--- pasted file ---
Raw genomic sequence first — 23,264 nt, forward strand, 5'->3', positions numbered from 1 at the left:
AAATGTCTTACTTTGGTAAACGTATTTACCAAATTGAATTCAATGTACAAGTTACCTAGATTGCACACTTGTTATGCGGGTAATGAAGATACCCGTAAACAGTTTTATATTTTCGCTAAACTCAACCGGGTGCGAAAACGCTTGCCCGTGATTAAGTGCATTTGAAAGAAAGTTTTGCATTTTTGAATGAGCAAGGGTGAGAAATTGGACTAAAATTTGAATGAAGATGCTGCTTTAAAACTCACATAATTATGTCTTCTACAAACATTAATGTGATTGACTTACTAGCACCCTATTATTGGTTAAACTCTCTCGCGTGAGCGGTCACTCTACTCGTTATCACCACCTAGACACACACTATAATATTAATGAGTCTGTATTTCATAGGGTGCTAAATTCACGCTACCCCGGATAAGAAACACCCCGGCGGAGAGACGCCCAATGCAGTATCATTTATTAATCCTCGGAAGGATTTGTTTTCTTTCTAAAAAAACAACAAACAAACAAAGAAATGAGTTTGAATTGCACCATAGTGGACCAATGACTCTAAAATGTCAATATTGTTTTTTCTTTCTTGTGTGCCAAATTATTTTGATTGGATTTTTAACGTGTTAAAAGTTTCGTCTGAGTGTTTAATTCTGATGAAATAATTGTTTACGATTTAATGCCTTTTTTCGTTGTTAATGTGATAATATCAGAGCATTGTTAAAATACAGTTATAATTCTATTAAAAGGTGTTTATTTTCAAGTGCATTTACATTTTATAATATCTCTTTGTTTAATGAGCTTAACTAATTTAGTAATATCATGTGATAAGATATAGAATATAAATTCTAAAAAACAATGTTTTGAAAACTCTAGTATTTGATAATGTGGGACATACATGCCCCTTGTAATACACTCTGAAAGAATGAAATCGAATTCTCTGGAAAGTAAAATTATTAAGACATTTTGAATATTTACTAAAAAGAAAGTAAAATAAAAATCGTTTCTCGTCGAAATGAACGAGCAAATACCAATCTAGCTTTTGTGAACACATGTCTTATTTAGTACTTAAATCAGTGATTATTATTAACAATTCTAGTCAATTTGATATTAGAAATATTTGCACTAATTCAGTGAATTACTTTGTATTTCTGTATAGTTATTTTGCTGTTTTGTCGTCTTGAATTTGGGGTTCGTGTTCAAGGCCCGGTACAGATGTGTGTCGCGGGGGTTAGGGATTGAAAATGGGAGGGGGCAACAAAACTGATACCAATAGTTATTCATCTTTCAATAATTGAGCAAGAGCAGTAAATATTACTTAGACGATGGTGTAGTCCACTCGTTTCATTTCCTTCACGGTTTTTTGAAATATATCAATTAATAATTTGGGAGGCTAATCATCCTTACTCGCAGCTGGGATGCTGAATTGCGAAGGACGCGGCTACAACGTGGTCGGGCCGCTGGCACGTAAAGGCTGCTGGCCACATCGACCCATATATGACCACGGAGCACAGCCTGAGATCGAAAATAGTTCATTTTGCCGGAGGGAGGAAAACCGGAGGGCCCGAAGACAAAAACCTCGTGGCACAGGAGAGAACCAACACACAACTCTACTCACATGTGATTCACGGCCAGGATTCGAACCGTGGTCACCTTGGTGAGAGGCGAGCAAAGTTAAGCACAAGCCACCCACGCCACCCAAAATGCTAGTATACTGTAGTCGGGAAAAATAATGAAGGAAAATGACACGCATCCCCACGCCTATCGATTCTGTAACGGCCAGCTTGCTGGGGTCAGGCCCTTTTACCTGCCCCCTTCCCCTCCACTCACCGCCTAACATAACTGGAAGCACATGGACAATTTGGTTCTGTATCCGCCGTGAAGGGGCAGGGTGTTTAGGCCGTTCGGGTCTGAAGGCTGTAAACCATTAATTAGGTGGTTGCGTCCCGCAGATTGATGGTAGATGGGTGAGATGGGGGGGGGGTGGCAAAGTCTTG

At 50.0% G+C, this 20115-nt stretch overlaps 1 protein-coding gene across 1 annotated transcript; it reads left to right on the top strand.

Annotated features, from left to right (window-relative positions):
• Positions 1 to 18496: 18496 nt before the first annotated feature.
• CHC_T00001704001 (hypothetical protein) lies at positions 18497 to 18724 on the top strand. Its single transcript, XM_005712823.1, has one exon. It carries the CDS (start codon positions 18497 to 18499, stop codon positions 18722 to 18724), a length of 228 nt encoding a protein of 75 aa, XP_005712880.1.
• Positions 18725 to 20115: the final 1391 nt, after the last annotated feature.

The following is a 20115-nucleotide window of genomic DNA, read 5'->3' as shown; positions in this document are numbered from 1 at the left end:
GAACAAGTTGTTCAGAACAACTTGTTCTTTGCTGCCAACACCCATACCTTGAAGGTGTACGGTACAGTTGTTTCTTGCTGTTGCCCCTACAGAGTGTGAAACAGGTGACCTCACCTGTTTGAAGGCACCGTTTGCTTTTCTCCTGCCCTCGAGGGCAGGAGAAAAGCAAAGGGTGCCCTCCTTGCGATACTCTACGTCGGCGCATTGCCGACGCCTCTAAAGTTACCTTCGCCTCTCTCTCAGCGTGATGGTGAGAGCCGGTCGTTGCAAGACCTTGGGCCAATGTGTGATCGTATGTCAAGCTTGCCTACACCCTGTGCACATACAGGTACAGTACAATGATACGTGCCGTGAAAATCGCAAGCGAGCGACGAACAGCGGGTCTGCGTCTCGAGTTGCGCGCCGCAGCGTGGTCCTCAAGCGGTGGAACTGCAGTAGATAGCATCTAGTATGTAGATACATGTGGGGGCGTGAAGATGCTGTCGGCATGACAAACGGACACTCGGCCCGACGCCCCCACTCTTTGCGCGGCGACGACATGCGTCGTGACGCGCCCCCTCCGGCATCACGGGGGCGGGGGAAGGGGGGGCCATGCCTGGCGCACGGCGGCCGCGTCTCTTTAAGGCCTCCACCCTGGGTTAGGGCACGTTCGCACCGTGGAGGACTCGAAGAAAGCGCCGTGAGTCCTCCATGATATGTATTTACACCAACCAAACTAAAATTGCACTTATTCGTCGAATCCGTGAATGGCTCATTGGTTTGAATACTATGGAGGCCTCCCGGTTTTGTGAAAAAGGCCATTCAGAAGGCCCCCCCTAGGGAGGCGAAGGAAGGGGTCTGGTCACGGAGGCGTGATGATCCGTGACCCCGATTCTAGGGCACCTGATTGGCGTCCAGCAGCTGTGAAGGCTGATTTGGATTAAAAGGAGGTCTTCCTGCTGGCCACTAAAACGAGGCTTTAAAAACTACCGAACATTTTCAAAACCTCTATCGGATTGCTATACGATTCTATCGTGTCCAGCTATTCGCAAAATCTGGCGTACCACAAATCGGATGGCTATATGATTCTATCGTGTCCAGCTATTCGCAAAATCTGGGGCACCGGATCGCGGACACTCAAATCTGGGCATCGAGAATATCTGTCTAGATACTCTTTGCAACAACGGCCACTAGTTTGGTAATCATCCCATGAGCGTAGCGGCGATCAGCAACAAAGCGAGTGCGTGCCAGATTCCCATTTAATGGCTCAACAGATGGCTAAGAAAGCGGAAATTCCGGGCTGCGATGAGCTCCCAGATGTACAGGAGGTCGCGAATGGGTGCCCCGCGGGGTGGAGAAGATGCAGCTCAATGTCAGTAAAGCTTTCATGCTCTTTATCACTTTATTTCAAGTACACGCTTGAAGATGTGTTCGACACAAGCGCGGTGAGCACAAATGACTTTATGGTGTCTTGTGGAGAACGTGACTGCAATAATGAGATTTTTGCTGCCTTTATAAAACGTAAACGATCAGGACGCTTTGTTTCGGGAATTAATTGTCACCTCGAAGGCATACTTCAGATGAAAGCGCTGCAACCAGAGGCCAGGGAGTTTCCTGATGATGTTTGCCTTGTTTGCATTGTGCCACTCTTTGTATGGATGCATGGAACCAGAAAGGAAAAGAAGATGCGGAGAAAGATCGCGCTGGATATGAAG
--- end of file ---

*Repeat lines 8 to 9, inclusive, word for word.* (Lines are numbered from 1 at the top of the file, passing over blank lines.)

The following is a 20115-nucleotide window of genomic DNA, read 5'->3' as shown; positions in this document are numbered from 1 at the left end:
GAACAAGTTGTTCAGAACAACTTGTTCTTTGCTGCCAACACCCATACCTTGAAGGTGTACGGTACAGTTGTTTCTTGCTGTTGCCCCTACAGAGTGTGAAACAGGTGACCTCACCTGTTTGAAGGCACCGTTTGCTTTTCTCCTGCCCTCGAGGGCAGGAGAAAAGCAAAGGGTGCCCTCCTTGCGATACTCTACGTCGGCGCATTGCCGACGCCTCTAAAGTTACCTTCGCCTCTCTCTCAGCGTGATGGTGAGAGCCGGTCGTTGCAAGACCTTGGGCCAATGTGTGATCGTATGTCAAGCTTGCCTACACCCTGTGCACATACAGGTACAGTACAATGATACGTGCCGTGAAAATCGCAAGCGAGCGACGAACAGCGGGTCTGCGTCTCGAGTTGCGCGCCGCAGCGTGGTCCTCAAGCGGTGGAACTGCAGTAGATAGCATCTAGTATGTAGATACATGTGGGGGCGTGAAGATGCTGTCGGCATGACAAACGGACACTCGGCCCGACGCCCCCACTCTTTGCGCGGCGACGACATGCGTCGTGACGCGCCCCCTCCGGCATCACGGGGGCGGGGGAAGGGGGGGCCATGCCTGGCGCACGGCGGCCGCGTCTCTTTAAGGCCTCCACCCTGGGTTAGGGCACGTTCGCACCGTGGAGGACTCGAAGAAAGCGCCGTGAGTCCTCCATGATATGTATTTACACCAACCAAACTAAAATTGCACTTATTCGTCGAATCCGTGAATGGCTCATTGGTTTGAATACTATGGAGGCCTCCCGGTTTTGTGAAAAAGGCCATTCAGAAGGCCCCCCCTAGGGAGGCGAAGGAAGGGGTCTGGTCACGGAGGCGTGATGATCCGTGACCCCGATTCTAGGGCACCTGATTGGCGTCCAGCAGCTGTGAAGGCTGATTTGGATTAAAAGGAGGTCTTCCTGCTGGCCACTAAAACGAGGCTTTAAAAACTACCGAACATTTTCAAAACCTCTATCGGATTGCTATACGATTCTATCGTGTCCAGCTATTCGCAAAATCTGGCGTACCACAAATCGGATGGCTATATGATTCTATCGTGTCCAGCTATTCGCAAAATCTGGGGCACCGGATCGCGGACACTCAAATCTGGGCATCGAGAATATCTGTCTAGATACTCTTTGCAACAACGGCCACTAGTTTGGTAATCATCCCATGAGCGTAGCGGCGATCAGCAACAAAGCGAGTGCGTGCCAGATTCCCATTTAATGGCTCAACAGATGGCTAAGAAAGCGGAAATTCCGGGCTGCGATGAGCTCCCAGATGTACAGGAGGTCGCGAATGGGTGCCCCGCGGGGTGGAGAAGATGCAGCTCAATGTCAGTAAAGCTTTCATGCTCTTTATCACTTTATTTCAAGTACACGCTTGAAGATGTGTTCGACACAAGCGCGGTGAGCACAAATGACTTTATGGTGTCTTGTGGAGAACGTGACTGCAATAATGAGATTTTTGCTGCCTTTATAAAACGTAAACGATCAGGACGCTTTGTTTCGGGAATTAATTGTCACCTCGAAGGCATACTTCAGATGAAAGCGCTGCAACCAGAGGCCAGGGAGTTTCCTGATGATGTTTGCCTTGTTTGCATTGTGCCACTCTTTGTATGGATGCATGGAACCAGAAAGGAAAAGAAGATGCGGAGAAAGATCGCGCTGGATATGAAG